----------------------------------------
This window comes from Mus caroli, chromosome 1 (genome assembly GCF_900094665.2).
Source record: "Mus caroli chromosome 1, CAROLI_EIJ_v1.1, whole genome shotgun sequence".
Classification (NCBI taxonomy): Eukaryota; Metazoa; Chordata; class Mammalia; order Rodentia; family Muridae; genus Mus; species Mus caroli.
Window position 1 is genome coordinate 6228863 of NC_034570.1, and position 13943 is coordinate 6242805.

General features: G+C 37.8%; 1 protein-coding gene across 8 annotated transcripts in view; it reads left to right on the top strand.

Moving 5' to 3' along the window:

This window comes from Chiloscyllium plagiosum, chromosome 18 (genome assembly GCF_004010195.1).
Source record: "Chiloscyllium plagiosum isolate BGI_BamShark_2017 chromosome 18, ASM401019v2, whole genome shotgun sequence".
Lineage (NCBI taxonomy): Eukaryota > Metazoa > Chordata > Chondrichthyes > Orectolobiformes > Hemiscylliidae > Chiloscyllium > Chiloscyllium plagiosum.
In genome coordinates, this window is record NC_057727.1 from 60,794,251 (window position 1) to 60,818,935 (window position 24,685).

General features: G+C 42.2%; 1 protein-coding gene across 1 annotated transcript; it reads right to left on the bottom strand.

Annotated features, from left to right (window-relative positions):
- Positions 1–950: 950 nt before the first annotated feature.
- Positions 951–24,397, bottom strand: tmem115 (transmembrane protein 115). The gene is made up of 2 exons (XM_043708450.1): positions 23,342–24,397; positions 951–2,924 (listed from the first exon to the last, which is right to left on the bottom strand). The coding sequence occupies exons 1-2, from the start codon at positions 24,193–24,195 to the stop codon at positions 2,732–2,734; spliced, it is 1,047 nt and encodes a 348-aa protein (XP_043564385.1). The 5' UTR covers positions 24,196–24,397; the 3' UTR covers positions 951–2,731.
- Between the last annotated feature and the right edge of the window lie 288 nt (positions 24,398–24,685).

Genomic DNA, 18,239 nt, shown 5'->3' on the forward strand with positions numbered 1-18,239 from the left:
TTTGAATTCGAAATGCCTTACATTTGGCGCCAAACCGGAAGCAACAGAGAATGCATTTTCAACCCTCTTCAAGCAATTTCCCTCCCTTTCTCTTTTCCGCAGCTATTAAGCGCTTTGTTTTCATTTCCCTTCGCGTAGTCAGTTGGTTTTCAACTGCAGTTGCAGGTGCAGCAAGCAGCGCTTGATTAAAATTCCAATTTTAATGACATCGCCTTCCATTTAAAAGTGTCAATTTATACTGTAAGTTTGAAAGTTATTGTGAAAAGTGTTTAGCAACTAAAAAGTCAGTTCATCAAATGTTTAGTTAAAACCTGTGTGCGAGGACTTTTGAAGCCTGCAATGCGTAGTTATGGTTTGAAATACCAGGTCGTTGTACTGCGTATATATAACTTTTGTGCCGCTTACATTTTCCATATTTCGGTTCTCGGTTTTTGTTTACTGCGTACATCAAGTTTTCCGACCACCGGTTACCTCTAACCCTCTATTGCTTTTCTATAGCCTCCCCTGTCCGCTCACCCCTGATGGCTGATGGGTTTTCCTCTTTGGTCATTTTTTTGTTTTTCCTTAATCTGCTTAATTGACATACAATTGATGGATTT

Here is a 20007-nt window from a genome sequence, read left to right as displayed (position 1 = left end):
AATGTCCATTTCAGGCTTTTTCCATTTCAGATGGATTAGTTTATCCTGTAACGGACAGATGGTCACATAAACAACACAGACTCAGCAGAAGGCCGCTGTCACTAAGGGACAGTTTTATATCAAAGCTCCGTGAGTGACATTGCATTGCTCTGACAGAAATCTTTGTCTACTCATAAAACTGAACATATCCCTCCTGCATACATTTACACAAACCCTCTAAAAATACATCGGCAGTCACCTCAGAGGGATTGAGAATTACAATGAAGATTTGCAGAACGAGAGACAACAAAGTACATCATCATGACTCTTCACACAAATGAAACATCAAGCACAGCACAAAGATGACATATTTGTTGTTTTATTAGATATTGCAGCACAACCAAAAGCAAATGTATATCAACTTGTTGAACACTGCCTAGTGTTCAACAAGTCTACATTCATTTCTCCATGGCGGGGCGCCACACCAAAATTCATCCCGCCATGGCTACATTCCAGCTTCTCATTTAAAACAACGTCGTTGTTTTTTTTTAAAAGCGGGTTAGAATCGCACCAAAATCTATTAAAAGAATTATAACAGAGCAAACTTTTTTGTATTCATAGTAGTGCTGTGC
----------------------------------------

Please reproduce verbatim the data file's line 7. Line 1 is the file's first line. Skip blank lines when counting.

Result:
This window comes from Chiloscyllium plagiosum, chromosome 18 (genome assembly GCF_004010195.1).